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Understanding The Efficient Market Hypothesis

The buying and selling of stocks is a lucrative global business in its own right. There is a lot of money to be made in this business and millions of people across the globe make a full time living from just buying and selling stocks. In some countries, the stock market is regulated by the Securities and Exchange Commission. In other parts of the world, the stock market may be regulated by the stock exchanges of those countries. This is done to protect the investor. The strange thing is that in some ways, the market actually regulates itself.

One popular self-regulating mechanism of the stock market is the Efficient Market Hypothesis. The EMH states that stocks always trade on their own fair value. This implies that it is very difficult for investors to buy grossly undervalued stocks. It also implies that it is not possible for speculators to buy sell stocks at grossly inflated prices. This hypothesis is a popular one and many people believe it.  Many people believe that this hypothesis does not reflect the reality of what one might in the world of stock market investing.

There is a bit of a controversy here because both camps have good reasons to believe or doubt the Efficient Market Hypothesis. Generally, it is true that most stocks experience slight appreciation and slight reduction in prices daily. In some cases, stock prices may remain stable over a period of days or weeks. In most countries, if stock prices suddenly go up or down by high margins, this will be investigated by the regulatory agency in that country.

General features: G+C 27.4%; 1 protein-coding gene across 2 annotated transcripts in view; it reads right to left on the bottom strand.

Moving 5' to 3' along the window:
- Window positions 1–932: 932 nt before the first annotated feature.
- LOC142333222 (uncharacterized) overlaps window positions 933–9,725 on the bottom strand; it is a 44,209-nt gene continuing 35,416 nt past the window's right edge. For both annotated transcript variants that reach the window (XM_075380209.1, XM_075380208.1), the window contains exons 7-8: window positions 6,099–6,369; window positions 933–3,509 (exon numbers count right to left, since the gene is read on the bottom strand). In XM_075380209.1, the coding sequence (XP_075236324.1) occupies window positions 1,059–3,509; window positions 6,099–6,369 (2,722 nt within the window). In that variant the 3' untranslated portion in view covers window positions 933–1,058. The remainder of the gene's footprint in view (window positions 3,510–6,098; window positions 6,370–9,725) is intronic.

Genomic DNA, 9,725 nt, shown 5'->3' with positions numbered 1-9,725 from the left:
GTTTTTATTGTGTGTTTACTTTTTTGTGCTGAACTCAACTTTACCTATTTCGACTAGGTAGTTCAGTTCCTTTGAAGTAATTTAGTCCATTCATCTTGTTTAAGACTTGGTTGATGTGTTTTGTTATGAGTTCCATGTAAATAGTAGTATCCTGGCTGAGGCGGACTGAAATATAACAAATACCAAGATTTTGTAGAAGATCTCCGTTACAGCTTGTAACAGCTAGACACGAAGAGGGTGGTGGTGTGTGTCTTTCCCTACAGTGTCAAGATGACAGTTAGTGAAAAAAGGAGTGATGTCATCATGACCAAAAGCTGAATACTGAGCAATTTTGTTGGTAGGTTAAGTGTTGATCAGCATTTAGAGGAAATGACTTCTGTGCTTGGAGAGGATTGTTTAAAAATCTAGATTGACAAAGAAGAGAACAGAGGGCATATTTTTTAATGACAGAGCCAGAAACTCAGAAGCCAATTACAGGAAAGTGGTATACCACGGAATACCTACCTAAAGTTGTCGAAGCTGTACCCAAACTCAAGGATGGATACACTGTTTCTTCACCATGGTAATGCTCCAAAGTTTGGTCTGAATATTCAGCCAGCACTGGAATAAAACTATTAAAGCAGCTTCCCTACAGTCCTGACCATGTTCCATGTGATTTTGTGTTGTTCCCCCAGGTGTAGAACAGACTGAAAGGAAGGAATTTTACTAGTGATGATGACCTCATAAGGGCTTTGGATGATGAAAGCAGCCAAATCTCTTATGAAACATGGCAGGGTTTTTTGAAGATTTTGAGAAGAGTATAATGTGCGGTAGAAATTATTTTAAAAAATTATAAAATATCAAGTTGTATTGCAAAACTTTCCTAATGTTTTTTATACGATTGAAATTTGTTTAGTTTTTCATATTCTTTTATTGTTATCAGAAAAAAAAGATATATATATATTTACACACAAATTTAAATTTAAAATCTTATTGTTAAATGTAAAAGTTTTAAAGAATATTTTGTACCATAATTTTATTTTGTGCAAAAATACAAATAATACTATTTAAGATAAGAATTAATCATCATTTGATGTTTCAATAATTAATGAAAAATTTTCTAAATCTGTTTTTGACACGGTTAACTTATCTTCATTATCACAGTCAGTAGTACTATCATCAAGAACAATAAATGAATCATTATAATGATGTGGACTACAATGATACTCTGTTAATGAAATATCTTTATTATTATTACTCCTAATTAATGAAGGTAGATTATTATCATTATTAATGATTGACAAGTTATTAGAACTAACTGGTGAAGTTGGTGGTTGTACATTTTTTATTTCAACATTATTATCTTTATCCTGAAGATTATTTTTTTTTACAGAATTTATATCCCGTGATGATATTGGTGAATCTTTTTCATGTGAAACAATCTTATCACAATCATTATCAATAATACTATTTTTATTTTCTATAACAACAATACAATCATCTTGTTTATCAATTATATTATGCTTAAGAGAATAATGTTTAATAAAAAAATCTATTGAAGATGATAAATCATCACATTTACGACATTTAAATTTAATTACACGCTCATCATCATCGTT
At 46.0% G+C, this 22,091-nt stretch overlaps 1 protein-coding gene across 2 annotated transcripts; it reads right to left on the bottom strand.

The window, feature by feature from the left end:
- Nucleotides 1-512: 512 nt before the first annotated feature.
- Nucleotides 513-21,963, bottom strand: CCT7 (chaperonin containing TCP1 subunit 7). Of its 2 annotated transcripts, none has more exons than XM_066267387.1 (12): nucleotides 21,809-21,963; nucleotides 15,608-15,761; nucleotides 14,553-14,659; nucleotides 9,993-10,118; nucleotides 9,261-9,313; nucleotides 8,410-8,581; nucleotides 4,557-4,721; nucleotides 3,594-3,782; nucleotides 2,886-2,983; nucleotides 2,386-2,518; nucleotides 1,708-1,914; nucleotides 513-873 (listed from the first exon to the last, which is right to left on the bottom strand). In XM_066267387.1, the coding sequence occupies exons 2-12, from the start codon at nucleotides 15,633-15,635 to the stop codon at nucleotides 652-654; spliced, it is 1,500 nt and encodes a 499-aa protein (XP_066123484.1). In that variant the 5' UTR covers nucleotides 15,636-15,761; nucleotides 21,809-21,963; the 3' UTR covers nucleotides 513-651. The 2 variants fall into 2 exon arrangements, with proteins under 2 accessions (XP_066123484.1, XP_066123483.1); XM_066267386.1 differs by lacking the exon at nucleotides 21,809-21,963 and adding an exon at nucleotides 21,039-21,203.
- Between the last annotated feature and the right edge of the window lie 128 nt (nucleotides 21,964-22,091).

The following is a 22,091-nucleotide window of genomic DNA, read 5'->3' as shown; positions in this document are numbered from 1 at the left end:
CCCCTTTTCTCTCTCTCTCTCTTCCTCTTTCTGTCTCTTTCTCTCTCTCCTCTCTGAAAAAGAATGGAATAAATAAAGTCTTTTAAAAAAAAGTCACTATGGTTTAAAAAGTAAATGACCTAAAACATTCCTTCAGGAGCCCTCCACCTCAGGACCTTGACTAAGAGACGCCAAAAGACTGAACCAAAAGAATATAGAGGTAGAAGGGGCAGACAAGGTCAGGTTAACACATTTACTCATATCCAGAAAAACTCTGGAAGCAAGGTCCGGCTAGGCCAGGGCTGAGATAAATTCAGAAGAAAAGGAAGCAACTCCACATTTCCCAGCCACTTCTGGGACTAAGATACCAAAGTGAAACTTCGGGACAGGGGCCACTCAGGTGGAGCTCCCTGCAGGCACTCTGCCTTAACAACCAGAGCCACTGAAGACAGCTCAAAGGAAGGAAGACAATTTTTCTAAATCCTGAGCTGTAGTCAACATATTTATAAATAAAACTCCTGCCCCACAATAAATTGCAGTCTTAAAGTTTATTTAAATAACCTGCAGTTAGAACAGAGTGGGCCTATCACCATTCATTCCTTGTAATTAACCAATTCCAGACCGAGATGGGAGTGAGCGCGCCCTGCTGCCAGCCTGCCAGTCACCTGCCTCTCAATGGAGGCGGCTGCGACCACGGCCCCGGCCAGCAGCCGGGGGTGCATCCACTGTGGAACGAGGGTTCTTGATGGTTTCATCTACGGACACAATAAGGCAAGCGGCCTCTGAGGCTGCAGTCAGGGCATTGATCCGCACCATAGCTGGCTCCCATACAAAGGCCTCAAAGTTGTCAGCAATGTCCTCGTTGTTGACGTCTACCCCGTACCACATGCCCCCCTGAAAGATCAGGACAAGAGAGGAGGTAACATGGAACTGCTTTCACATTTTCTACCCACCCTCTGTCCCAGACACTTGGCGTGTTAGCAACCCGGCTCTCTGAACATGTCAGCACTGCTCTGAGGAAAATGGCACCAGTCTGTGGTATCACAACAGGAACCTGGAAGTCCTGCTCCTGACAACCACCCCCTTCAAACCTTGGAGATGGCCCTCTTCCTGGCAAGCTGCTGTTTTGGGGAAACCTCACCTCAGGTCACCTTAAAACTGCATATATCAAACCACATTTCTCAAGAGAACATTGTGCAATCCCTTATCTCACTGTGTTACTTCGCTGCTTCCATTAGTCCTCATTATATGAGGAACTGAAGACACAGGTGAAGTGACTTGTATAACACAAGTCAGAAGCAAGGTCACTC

Having said this, it has to be admitted that it is possible to beat the stock market consistently with the right investment ideas. Investors who apply the right investment tips can also out-perform the market consistently. People who invest in the stock market study the trend and they can make reasonable predictions on stock prices. They may not always be right but they can use their knowledge to make money.

Finally, the stock market does not always obey the Efficient Market Hypothesis. During a stock market crash, prices will fall sharply. Prices may also rise suddenly based on information and the prospects of some public companies.

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